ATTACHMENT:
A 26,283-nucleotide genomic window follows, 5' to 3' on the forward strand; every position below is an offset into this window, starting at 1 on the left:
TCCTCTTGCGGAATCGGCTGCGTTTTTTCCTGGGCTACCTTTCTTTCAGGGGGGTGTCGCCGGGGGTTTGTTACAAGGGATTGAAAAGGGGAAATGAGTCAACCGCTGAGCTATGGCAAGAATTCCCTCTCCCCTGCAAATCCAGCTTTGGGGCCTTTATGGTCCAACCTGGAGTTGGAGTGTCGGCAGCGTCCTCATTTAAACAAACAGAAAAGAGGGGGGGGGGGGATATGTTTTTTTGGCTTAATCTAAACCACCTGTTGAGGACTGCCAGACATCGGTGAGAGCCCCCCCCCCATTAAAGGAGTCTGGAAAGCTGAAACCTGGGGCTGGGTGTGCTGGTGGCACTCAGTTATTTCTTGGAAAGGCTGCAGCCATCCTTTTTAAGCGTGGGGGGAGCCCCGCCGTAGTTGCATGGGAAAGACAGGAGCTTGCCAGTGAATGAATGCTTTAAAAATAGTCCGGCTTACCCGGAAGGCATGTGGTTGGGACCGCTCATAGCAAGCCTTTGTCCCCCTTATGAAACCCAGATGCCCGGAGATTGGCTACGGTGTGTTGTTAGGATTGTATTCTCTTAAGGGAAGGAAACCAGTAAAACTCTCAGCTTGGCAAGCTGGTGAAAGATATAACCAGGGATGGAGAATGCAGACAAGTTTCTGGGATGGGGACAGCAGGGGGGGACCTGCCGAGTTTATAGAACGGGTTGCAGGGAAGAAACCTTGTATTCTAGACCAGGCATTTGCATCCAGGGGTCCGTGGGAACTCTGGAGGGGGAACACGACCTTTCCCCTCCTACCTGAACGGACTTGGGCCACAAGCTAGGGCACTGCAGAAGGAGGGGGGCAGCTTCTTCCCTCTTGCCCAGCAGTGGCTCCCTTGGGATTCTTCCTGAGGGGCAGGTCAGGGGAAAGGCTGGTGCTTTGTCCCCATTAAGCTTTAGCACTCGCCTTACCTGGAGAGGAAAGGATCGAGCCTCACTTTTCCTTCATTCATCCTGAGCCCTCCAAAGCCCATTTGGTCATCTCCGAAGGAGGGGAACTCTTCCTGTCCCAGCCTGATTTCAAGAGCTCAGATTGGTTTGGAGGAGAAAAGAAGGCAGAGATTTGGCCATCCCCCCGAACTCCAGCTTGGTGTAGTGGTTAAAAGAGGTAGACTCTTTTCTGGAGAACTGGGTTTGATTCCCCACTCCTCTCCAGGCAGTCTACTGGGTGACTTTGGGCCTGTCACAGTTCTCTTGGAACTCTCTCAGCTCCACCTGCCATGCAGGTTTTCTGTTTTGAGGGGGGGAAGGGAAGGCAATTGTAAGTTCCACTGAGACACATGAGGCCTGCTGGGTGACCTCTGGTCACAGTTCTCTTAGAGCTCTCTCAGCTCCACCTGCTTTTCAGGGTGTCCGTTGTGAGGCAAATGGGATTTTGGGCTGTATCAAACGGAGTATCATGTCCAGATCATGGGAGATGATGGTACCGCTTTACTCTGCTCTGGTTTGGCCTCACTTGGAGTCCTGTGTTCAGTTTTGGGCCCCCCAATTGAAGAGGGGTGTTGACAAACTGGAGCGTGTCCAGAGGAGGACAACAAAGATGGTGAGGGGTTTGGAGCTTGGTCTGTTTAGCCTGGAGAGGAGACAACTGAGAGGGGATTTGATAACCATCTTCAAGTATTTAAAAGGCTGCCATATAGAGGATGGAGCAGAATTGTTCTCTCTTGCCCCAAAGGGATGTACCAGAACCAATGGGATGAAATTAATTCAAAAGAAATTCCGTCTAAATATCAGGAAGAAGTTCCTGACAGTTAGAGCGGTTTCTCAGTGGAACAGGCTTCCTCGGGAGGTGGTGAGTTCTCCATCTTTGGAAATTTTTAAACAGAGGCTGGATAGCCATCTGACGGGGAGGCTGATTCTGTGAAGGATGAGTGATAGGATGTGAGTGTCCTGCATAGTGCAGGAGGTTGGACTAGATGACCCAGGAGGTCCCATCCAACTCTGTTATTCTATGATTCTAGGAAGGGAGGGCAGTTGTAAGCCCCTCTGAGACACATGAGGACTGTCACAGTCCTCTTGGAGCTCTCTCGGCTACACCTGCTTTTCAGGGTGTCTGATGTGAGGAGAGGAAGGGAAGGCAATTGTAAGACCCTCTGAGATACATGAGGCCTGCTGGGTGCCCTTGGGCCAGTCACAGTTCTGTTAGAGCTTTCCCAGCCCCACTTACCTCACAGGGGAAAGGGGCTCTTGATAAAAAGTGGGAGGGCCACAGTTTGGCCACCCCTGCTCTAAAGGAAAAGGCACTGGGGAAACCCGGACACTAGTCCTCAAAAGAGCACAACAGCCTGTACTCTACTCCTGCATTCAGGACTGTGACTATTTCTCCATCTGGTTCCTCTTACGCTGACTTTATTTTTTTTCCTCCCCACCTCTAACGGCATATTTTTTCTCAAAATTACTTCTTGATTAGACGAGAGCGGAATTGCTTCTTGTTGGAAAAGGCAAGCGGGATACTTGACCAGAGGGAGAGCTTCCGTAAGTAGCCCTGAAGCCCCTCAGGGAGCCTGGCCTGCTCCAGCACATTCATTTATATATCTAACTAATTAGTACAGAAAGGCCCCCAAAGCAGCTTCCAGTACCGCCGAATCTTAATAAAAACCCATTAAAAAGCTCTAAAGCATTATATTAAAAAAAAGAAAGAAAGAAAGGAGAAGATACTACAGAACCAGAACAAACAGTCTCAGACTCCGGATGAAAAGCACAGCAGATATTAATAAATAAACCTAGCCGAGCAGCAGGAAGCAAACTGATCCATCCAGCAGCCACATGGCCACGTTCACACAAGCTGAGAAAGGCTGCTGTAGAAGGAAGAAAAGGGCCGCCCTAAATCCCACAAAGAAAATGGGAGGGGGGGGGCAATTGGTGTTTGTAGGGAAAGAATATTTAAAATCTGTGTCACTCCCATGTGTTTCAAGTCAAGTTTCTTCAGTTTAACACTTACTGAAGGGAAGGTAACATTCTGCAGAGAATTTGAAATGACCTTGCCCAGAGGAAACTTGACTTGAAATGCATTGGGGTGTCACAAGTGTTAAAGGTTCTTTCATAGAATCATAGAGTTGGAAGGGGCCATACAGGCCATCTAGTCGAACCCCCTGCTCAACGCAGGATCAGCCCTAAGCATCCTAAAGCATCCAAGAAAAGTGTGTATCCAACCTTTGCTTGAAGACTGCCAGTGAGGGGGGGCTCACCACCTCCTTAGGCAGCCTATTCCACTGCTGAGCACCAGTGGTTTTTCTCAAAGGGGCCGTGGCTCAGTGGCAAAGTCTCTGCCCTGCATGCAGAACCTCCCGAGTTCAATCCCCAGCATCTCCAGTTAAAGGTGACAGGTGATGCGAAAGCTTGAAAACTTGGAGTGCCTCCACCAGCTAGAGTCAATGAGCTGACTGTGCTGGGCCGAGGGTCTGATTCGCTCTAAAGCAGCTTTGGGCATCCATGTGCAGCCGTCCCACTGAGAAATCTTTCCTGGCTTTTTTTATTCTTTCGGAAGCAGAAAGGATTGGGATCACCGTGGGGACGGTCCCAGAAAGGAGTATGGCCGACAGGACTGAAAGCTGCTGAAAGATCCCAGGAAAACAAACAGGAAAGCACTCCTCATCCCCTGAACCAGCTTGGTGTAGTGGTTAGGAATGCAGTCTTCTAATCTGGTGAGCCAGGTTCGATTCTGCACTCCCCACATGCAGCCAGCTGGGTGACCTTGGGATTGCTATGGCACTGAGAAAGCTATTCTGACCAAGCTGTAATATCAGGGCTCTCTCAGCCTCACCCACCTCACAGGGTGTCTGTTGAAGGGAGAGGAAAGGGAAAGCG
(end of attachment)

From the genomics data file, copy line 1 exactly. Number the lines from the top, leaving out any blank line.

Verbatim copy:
A 26,283-nucleotide genomic window follows, 5' to 3' on the forward strand; every position below is an offset into this window, starting at 1 on the left: